Software As A Service Means Big Changes

When asked in the VARBusiness 2007 State of Technology Survey: Business Software about the biggest obstacles they encountered selling Software-as-a-Service applications, solution providers that sell on-demand apps pointed to worries among their customers: 55.8 percent of respondents said customers have concerns about trust and security, 53.4 percent cited client resistance to outsourcing software and 47.9 percent said clients have some resistance to the SaaS pricing model.

But some obstacles to adopting a SaaS business model may be a little closer to home, and these are likely to create internal tension throughout solution provider organizations. Adopting SaaS will mean big changes in how solution providers operate, from the types of value-added services they will be expected to provide, to the kinds of skills they will need, to how the cash flows in. "It becomes a very tough strategic decision, which I'm convinced many [solution providers] don't know how to make," says Forrester Research analyst Michael Speyer.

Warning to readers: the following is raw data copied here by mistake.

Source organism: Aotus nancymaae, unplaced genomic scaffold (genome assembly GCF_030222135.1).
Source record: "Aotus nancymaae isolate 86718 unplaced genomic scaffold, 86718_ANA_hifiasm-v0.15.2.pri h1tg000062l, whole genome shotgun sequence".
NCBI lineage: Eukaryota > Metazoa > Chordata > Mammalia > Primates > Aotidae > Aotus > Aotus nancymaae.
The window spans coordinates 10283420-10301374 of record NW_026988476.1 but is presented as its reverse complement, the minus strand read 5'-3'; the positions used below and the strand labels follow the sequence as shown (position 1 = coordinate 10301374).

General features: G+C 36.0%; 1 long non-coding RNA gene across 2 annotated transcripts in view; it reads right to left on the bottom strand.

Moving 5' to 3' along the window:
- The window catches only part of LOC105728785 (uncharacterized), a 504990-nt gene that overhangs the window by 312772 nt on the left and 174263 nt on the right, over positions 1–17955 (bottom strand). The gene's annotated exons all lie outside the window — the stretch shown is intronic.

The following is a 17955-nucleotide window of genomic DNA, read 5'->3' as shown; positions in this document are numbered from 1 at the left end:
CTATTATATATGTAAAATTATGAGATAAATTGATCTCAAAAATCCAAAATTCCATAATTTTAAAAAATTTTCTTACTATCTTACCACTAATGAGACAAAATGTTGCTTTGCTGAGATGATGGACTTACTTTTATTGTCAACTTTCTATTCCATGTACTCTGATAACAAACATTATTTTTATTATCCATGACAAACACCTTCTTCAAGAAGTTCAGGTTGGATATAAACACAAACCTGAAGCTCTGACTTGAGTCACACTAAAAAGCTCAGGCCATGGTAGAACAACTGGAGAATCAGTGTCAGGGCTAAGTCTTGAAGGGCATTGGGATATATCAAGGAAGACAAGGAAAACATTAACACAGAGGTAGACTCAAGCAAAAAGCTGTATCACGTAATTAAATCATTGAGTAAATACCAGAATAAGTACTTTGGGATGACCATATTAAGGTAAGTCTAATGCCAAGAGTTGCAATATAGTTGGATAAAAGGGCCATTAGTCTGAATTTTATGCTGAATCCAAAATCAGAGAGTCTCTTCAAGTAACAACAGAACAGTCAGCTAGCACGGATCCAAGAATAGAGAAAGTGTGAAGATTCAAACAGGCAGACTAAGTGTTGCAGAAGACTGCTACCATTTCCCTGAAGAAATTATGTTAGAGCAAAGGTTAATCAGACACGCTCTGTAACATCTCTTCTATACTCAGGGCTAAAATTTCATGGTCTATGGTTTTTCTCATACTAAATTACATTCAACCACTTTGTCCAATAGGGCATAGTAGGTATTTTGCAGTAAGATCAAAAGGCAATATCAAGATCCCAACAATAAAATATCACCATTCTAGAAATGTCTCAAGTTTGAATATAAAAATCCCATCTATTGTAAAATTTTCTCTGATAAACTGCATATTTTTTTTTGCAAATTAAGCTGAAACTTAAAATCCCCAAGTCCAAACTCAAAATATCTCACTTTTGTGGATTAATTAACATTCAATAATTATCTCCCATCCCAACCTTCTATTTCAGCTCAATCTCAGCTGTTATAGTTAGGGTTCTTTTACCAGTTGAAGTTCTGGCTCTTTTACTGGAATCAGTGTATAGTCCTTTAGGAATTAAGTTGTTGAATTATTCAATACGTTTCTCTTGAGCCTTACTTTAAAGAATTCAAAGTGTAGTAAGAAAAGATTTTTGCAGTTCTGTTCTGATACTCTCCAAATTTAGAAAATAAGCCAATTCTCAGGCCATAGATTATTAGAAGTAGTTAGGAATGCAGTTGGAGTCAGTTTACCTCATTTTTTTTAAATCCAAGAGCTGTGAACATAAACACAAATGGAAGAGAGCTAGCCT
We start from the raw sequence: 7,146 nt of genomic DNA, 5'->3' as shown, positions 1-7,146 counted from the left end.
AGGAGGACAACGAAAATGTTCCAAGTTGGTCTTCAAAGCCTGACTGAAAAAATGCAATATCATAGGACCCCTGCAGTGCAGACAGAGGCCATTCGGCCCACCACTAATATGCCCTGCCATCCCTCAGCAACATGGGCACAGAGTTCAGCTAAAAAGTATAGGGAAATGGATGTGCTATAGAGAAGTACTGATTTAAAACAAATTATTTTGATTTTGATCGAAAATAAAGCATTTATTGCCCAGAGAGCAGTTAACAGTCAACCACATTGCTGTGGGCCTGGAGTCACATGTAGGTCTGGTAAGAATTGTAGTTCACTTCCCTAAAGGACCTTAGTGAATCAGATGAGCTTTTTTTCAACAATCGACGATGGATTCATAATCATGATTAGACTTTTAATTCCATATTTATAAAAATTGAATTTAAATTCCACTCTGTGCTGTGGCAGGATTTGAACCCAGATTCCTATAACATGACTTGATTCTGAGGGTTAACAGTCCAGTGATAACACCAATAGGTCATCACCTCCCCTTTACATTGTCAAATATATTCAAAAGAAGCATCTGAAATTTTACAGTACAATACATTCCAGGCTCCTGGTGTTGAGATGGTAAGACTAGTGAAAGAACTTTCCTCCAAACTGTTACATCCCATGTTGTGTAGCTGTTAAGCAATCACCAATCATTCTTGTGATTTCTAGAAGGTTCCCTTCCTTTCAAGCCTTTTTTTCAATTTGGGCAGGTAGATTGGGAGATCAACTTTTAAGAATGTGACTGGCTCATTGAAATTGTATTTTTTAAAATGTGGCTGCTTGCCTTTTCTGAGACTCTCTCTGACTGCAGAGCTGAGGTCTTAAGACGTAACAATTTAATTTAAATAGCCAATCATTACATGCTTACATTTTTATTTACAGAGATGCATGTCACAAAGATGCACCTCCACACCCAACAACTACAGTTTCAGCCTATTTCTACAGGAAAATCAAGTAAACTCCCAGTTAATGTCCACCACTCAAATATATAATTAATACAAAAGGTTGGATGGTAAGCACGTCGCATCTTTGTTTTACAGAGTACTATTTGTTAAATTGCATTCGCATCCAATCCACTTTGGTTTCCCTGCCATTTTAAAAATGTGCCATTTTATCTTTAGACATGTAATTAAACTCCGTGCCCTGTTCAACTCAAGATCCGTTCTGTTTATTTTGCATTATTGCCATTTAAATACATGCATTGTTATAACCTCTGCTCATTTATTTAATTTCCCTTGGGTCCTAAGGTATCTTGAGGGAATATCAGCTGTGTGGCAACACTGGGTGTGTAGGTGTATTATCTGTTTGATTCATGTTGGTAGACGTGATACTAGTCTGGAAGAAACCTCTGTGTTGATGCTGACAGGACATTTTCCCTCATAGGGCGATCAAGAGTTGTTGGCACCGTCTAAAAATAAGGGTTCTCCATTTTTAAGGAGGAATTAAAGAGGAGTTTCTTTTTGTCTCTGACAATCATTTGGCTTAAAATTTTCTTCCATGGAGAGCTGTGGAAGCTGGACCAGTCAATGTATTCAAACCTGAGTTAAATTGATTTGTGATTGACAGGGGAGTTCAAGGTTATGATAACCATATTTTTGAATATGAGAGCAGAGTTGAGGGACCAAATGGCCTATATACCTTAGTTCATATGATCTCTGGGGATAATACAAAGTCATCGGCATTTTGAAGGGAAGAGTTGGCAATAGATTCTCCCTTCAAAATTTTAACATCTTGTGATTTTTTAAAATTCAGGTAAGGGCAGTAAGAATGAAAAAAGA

Nearly half of the surveyed solution providers are already involved with SaaS, hosted either by themselves or a third party, while 26.8 percent plan to offer SaaS within 12 months. Sixty percent of all respondents already involved in SaaS think that it will force them to evolve their businesses. Of those, 56.1 percent expect to add professional services and support, 49.3 percent say they will be forced to change their business model and 45.5 percent say they will offer hosted/managed software services.

Spinnaker Network Solutions, an Irvine, Calif., reseller of Microsoft Dynamics CRM apps, plans to offer the CRM Live on-demand version when it's available next year, says President Mitchell Cannady. And the changes he expects that to require for his business are major.

Sponsored post

Cannady said he plans to create a separate division to manage that business, given that customers will likely be smaller and won't require the kind of integration and customization work that users of on-premise apps need. Cannady, in fact, sees the new division as an "incubator" for new customers that could migrate to on-premise software as they grow, and for sales and technical employees who can start out with simpler on-demand customer engagements before graduating to more complex customer deals.

But not all solution providers are as enthusiastic about Microsoft offering on-demand products. The survey found that 35.4 percent think Microsoft is the vendor most likely to take away from their businesses by offering SaaS products.